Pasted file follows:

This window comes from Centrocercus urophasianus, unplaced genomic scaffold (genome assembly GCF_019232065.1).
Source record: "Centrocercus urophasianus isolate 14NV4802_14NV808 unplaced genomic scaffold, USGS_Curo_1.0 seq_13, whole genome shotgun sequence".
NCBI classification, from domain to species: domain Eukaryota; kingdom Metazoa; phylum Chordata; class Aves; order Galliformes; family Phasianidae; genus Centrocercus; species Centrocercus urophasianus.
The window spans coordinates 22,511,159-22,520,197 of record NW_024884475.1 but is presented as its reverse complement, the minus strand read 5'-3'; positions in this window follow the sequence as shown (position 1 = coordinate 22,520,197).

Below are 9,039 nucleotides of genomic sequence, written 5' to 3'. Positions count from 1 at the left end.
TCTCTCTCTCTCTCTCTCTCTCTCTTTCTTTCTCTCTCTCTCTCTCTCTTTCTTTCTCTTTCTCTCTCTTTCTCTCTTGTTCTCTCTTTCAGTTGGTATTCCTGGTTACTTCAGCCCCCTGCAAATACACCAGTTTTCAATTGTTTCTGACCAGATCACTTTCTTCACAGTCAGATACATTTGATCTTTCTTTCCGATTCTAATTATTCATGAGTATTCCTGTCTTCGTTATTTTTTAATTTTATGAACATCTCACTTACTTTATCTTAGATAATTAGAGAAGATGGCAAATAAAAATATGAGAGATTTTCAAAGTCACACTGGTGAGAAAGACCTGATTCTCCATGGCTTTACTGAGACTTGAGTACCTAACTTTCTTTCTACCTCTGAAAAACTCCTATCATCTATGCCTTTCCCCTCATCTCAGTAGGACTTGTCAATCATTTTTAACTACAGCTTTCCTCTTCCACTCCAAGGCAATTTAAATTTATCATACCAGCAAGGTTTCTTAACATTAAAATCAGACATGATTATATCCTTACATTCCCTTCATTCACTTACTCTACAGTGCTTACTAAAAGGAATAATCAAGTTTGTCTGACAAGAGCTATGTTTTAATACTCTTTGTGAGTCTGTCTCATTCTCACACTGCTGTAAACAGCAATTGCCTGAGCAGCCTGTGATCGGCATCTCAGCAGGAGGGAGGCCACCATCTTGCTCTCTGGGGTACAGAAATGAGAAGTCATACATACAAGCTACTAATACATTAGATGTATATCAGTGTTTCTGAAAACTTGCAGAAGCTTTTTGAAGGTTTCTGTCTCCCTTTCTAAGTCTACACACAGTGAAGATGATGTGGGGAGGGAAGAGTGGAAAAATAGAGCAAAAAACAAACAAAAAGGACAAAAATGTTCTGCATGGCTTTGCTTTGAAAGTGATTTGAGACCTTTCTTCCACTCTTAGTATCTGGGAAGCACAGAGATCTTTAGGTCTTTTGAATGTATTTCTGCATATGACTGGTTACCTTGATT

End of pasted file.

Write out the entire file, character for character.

This window comes from Centrocercus urophasianus, unplaced genomic scaffold (genome assembly GCF_019232065.1).
Source record: "Centrocercus urophasianus isolate 14NV4802_14NV808 unplaced genomic scaffold, USGS_Curo_1.0 seq_13, whole genome shotgun sequence".
NCBI classification, from domain to species: domain Eukaryota; kingdom Metazoa; phylum Chordata; class Aves; order Galliformes; family Phasianidae; genus Centrocercus; species Centrocercus urophasianus.
The window spans coordinates 22,511,159-22,520,197 of record NW_024884475.1 but is presented as its reverse complement, the minus strand read 5'-3'; positions in this window follow the sequence as shown (position 1 = coordinate 22,520,197).

Below are 9,039 nucleotides of genomic sequence, written 5' to 3'. Positions count from 1 at the left end.
TCTCTCTCTCTCTCTCTCTCTCTCTTTCTTTCTCTCTCTCTCTCTCTCTTTCTTTCTCTTTCTCTCTCTTTCTCTCTTGTTCTCTCTTTCAGTTGGTATTCCTGGTTACTTCAGCCCCCTGCAAATACACCAGTTTTCAATTGTTTCTGACCAGATCACTTTCTTCACAGTCAGATACATTTGATCTTTCTTTCCGATTCTAATTATTCATGAGTATTCCTGTCTTCGTTATTTTTTAATTTTATGAACATCTCACTTACTTTATCTTAGATAATTAGAGAAGATGGCAAATAAAAATATGAGAGATTTTCAAAGTCACACTGGTGAGAAAGACCTGATTCTCCATGGCTTTACTGAGACTTGAGTACCTAACTTTCTTTCTACCTCTGAAAAACTCCTATCATCTATGCCTTTCCCCTCATCTCAGTAGGACTTGTCAATCATTTTTAACTACAGCTTTCCTCTTCCACTCCAAGGCAATTTAAATTTATCATACCAGCAAGGTTTCTTAACATTAAAATCAGACATGATTATATCCTTACATTCCCTTCATTCACTTACTCTACAGTGCTTACTAAAAGGAATAATCAAGTTTGTCTGACAAGAGCTATGTTTTAATACTCTTTGTGAGTCTGTCTCATTCTCACACTGCTGTAAACAGCAATTGCCTGAGCAGCCTGTGATCGGCATCTCAGCAGGAGGGAGGCCACCATCTTGCTCTCTGGGGTACAGAAATGAGAAGTCATACATACAAGCTACTAATACATTAGATGTATATCAGTGTTTCTGAAAACTTGCAGAAGCTTTTTGAAGGTTTCTGTCTCCCTTTCTAAGTCTACACACAGTGAAGATGATGTGGGGAGGGAAGAGTGGAAAAATAGAGCAAAAAACAAACAAAAAGGACAAAAATGTTCTGCATGGCTTTGCTTTGAAAGTGATTTGAGACCTTTCTTCCACTCTTAGTATCTGGGAAGCACAGAGATCTTTAGGTCTTTTGAATGTATTTCTGCATATGACTGGTTACCTTGATT